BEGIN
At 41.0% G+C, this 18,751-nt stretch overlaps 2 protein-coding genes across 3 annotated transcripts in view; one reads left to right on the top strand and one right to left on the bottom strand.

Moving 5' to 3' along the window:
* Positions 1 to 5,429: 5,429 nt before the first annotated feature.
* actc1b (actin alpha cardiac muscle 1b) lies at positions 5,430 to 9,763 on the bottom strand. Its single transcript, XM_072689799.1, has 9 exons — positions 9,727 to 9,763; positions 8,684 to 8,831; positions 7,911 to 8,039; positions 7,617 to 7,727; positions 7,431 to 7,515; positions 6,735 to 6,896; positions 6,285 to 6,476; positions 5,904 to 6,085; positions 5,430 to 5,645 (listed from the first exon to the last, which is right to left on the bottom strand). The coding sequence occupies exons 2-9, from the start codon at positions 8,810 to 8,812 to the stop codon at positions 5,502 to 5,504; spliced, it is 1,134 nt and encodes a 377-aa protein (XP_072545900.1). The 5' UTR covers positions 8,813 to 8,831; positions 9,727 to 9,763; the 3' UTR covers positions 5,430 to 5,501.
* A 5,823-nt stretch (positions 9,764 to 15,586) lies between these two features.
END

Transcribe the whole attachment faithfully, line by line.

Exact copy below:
At 41.0% G+C, this 18,751-nt stretch overlaps 2 protein-coding genes across 3 annotated transcripts in view; one reads left to right on the top strand and one right to left on the bottom strand.

Moving 5' to 3' along the window:
* Positions 1 to 5,429: 5,429 nt before the first annotated feature.
* actc1b (actin alpha cardiac muscle 1b) lies at positions 5,430 to 9,763 on the bottom strand. Its single transcript, XM_072689799.1, has 9 exons — positions 9,727 to 9,763; positions 8,684 to 8,831; positions 7,911 to 8,039; positions 7,617 to 7,727; positions 7,431 to 7,515; positions 6,735 to 6,896; positions 6,285 to 6,476; positions 5,904 to 6,085; positions 5,430 to 5,645 (listed from the first exon to the last, which is right to left on the bottom strand). The coding sequence occupies exons 2-9, from the start codon at positions 8,810 to 8,812 to the stop codon at positions 5,502 to 5,504; spliced, it is 1,134 nt and encodes a 377-aa protein (XP_072545900.1). The 5' UTR covers positions 8,813 to 8,831; positions 9,727 to 9,763; the 3' UTR covers positions 5,430 to 5,501.
* A 5,823-nt stretch (positions 9,764 to 15,586) lies between these two features.